Australia’s oldest living Olympian debuted 61 years ago
29 January 2017
AOC: On this day 29 January, Australia’s oldest current Olympian, Frank Prihoda, made his Olympic debut at the 1956 Winter Games in Italy.
Prihoda, now 95-year-old, has a vivid memory of his preparation and competition in just the second Games Australia set a team too. In part two of this article, Prihoda tells us about his life outside skiing and how he came to immigrate to Australia from Czechoslovakia.
“When it became known that there would be an Olympic team in the 1956 Games the dream of being a member of it took a more real form as I considered myself having a good chance,” recalled Prihoda from his home in Thredbo this week.
“The winter of 1955 was full of expectations for many skiers. There were trials, mainly in the form of various state championships, Victoria, NSW, ACT and Tasmania. I participated in some of them but was absolved from the ACT and Tasmanian ones as my nomination was assured due to my known ability. The skiing community was a small one and it was known to the selectors ‘who is who’.”
Over 60 years ago it was a different structure for elite sport in Australia. There were no institutes of sport or AIS.
“There was training but by private and personal effort not by any official bodies none being in existence at that time. I was in my own business, although in partnership, so I could make my own plans and fortunately my sister, Sasha, could temporarily fill my position.”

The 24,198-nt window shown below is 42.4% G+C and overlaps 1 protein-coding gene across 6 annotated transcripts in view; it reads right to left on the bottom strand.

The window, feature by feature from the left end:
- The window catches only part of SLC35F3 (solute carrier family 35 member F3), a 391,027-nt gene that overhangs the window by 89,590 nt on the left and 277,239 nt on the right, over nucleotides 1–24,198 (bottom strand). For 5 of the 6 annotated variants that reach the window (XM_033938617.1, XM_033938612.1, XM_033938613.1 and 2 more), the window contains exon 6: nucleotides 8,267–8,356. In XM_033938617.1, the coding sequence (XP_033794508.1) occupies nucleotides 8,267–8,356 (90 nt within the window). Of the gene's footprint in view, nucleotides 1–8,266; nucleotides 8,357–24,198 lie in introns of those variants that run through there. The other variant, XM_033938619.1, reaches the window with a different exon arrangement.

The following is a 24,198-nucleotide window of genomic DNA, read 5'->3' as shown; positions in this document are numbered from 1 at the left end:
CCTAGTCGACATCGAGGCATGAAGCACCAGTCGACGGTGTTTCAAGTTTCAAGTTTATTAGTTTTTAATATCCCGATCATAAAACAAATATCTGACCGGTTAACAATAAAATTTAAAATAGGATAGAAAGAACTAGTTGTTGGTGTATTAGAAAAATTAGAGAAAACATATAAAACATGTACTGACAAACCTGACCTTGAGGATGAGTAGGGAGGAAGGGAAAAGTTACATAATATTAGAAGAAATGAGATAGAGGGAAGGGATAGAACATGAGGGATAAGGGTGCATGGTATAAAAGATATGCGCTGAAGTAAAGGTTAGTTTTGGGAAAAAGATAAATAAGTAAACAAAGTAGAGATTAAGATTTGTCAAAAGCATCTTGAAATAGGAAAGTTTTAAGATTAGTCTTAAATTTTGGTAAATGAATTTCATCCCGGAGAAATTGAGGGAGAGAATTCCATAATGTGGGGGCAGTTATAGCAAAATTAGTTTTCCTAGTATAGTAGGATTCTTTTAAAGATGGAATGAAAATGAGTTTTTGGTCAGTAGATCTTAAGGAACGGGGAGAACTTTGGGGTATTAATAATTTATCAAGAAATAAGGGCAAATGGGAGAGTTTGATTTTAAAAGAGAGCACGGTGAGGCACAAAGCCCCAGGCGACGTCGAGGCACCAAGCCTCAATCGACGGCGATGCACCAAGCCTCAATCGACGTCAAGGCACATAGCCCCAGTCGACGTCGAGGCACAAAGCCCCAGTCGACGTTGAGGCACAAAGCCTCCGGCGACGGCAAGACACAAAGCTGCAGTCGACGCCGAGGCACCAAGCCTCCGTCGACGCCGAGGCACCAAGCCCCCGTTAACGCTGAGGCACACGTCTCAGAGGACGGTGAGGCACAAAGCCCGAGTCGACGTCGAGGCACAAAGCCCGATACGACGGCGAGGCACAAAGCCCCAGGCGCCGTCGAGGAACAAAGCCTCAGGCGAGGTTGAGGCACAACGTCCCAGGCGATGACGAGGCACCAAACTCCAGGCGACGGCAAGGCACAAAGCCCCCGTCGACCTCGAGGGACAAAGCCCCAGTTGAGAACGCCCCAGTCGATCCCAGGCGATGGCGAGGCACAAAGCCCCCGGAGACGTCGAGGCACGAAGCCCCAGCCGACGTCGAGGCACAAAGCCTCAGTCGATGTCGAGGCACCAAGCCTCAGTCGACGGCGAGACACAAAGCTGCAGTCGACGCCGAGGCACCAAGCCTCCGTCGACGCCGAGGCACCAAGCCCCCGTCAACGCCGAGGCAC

In an era where PE teachers were deemed professional and unable to compete in the Olympics, Frank’s sister, Sasha, who was a ski instructor was ruled professional and ineligible for the Olympics. She was the best in Australia and had represented Czechoslovakia in the 1948 Winter Olympics.
Prihoda was a migrant and did not fulfil the strict five years residence requirement for naturalization, but wheels were put in motion and he received his Naturalization Certificate in May 1955. Now eligible Prihoda, a downhill skier, was selected along with William Day, Anthony Aslangul, James Walker and Christine Davy.
“It being the year of the Melbourne Games the AOC was more generous and we received a blazer made to measure but for the pocket to be embroidered, we all had to pay three Guineas.”
The Australian team left on the ship Iberia on 8 November 1955.
“I did not travel on the Iberia. I undertook an airplane trip around the world on my own as I wanted to make good use of my being able to fly. I went via USA, Canada to Europe and met the team in Zurs in Austria, about two weeks before Christmas 1955. It was the training location of our coach Leonhard Erharter. He was an outstanding Austrian racer who due to severe injuries had to give up racing and devote himself to coaching and ski instructing. “
Europe was experiencing problems with a lack of snow in many countries.
“During that time good snowfall came, but that unfortunately did not eventuate in other resorts we skied. From Zurs, we left straight for Kirchberg near Kitzbuhel in Tirol. There we skied/trained and took part in the famous Hahnenkamm downhill race.
"Next we travelled to Badgastein, where we trained and tested ourselves on a Super Giant Slalom course. From there it was a run to Cortina, Italy, the venue for the Olympics. All the travelling was by VW minibus which (Robert) George Chisholm generously provided for team travel. We paid our own accommodation and lift rates were provided by host resorts.”
The Australian team arrived at the Winter Olympics on 22 January 1956, four day before the opening ceremony.